A parking spot reserved for electric vehicles is seen in the parking lot of a metro station in Norwalk, Calif., Monday, Aug. 29, 2022. Discounted prices, car-share programs, and a robust network of public charging stations are among the ways California will try to make electric vehicles affordable and convenient for people of all income levels as it phases out the sale of new gas cars by 2035. Advocates for the policy say the switch from gas- to battery-powered cars is a necessary step to reducing pollution in disadvantaged neighborhoods, but that the state make sure those residents can access the cars, too.(AP Photo/Jae C. Hong)

California's ban on gas-powered vehicles can't pass constitutional smell test

The California Air Resources Board recently voted to ban the sale of gasoline-powered cars and trucks in California by 2035. Such a ban will eviscerate consumer choice, pose enormous and perhaps insurmountable challenges, and lead directly to increased dependence on communist China.

The chamber of the House of Representatives is seen at the Capitol in Washington, Feb. 28, 2022. Just seven Republicans, along with most Democrats, used remote voting in the House when it began two years ago as the pandemic erupted. As of April 2022, over half of GOP lawmakers used the proxy voting system at least once, along with nearly all Democrats. More than 50 of the Republicans who’ve used it this year also once signed onto a lawsuit seeking to declare the practice unconstitutional. (AP Photo/J. Scott Applewhite, File)  **FILE**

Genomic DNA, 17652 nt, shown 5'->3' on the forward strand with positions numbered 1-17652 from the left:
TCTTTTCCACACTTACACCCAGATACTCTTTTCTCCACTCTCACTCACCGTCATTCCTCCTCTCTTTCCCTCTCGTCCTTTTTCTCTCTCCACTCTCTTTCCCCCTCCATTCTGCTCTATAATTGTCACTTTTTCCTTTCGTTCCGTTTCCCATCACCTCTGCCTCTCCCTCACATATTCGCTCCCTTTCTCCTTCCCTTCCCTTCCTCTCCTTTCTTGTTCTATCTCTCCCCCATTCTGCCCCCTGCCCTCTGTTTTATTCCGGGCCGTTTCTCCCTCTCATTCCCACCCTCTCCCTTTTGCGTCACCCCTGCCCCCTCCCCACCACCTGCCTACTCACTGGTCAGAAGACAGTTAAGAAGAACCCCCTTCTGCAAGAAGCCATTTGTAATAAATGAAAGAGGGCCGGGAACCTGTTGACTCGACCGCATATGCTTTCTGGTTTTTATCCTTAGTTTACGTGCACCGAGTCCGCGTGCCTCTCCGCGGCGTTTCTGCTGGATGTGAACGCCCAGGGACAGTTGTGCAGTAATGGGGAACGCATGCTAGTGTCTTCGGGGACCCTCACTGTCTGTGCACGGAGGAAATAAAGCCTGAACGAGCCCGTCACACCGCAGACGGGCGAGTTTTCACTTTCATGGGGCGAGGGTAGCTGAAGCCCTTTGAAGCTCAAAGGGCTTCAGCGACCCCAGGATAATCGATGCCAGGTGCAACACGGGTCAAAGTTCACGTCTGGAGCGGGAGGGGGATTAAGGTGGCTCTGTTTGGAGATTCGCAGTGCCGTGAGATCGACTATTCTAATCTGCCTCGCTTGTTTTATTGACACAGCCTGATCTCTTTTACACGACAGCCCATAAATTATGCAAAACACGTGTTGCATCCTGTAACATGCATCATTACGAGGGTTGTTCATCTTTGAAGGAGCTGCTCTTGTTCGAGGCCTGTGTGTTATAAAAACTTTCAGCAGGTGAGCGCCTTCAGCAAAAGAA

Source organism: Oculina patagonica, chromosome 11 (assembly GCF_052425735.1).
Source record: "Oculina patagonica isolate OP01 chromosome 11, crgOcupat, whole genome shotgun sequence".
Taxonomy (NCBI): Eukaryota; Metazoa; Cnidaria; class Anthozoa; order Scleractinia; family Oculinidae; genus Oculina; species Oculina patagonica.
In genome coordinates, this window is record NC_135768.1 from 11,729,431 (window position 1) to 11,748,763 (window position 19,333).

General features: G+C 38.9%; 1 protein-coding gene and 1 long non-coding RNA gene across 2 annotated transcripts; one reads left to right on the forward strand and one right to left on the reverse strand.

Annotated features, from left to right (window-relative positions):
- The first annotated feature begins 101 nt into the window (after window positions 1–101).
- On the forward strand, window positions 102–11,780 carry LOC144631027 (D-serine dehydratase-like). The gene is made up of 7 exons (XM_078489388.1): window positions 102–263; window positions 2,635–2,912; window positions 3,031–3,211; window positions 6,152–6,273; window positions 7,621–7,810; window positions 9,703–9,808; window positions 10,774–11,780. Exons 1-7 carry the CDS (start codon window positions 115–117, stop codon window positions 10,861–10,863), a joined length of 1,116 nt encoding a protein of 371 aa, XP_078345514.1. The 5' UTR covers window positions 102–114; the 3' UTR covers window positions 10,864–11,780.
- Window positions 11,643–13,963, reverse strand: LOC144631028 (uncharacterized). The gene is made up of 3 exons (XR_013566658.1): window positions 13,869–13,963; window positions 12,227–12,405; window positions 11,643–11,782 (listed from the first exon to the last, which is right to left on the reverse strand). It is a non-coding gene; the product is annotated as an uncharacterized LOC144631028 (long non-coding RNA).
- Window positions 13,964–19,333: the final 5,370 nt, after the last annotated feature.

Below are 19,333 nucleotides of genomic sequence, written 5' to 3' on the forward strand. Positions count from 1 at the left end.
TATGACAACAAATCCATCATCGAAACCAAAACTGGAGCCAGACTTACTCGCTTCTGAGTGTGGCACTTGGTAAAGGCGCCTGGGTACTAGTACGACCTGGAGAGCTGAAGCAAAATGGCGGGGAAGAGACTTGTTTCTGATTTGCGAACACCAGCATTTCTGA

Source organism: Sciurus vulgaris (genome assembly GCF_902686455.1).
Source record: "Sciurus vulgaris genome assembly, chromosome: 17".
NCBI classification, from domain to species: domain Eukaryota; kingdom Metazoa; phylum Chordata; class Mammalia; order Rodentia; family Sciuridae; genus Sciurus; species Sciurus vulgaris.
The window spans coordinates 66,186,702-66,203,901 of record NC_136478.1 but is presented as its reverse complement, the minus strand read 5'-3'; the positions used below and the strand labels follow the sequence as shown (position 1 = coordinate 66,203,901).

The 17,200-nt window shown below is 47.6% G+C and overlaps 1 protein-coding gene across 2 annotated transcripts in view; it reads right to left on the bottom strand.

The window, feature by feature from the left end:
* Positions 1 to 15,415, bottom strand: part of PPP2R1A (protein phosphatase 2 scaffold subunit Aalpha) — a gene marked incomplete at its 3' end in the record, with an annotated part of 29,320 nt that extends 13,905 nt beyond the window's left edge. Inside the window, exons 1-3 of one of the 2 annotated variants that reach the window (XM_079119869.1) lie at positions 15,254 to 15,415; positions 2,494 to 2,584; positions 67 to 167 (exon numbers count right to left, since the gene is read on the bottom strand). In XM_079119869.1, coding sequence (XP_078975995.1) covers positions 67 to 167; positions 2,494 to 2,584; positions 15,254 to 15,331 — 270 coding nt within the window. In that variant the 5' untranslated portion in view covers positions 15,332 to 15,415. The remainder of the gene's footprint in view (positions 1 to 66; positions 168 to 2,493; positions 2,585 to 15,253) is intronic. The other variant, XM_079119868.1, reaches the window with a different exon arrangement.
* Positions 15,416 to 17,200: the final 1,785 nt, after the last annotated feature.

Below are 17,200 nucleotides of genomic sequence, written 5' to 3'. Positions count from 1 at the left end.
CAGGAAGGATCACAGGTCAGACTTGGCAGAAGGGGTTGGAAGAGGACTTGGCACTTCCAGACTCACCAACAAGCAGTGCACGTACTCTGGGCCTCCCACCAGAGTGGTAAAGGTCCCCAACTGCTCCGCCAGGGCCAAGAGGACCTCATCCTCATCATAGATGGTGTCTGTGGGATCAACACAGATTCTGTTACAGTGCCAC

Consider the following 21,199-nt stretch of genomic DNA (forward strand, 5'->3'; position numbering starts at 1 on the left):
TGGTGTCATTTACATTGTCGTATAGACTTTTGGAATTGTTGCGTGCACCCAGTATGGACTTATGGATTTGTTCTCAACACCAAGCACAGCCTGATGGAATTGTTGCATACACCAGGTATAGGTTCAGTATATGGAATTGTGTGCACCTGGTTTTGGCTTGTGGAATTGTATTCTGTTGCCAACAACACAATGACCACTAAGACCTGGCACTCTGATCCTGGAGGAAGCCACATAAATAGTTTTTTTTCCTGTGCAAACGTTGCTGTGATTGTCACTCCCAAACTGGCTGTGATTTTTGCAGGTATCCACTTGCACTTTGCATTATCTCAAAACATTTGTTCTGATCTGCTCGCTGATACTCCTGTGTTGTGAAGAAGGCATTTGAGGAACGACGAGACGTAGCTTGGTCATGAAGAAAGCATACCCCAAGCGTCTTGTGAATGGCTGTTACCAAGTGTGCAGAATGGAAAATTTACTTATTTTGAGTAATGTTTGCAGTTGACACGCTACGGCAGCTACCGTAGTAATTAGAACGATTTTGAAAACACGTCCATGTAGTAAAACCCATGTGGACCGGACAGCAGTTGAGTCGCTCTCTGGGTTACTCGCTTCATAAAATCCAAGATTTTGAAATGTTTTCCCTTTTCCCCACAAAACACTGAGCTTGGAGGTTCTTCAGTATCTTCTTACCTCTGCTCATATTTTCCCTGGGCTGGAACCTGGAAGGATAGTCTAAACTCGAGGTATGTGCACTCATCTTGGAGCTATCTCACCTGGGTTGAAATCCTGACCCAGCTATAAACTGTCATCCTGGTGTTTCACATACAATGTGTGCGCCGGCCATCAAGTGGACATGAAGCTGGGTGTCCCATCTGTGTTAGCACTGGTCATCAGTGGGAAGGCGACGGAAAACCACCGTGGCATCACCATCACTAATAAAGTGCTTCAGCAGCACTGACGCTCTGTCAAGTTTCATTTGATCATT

Congress' proxy voting should be abolished

Last week, 158 members of the House of Representatives, many of them already on vacation, gave their vote on the reconciliation legislation, known as the Inflation Reduction Act, to someone else. This proxy voting, initially established during the COVID-19 pandemic, is a perfect symbol of all that is wrong with Congress. People didn't even bother to show up to debate and vote on legislation that many of them later described in statements as "historic."

A Sotheby's New York employee holds Virginia's Official Ratification of the United States Constitution, a defining document of early American government and precursor to the U.S. Bill of Rights, Tuesday, July 5, 2022, in New York. The document will go to auction on July 21, 2022 and is expected to sell for $3-5 millions. (AP Photo/Julia Nikhinson)

American liberty secured by structural protections in Constitution

We often celebrate the fundamental freedoms articulated in the Bill of Rights and advance the notion that the liberties secured to us as Americans therein are somehow unique or particular to the American experiment. That is not completely correct.

Two rows of metal security fencing are erected outside the U.S. Supreme Court, Sunday, June 5, 2022, in Washington. (AP Photo/Manuel Balce Ceneta)

Should Supreme Court justices be term-limited?

Amid the hysteria regarding recent Supreme Court confirmations, two proposals have arisen from the Democrats: court packing and term appointments. Neither of these responses is particularly novel and both would prove ultimately counterproductive.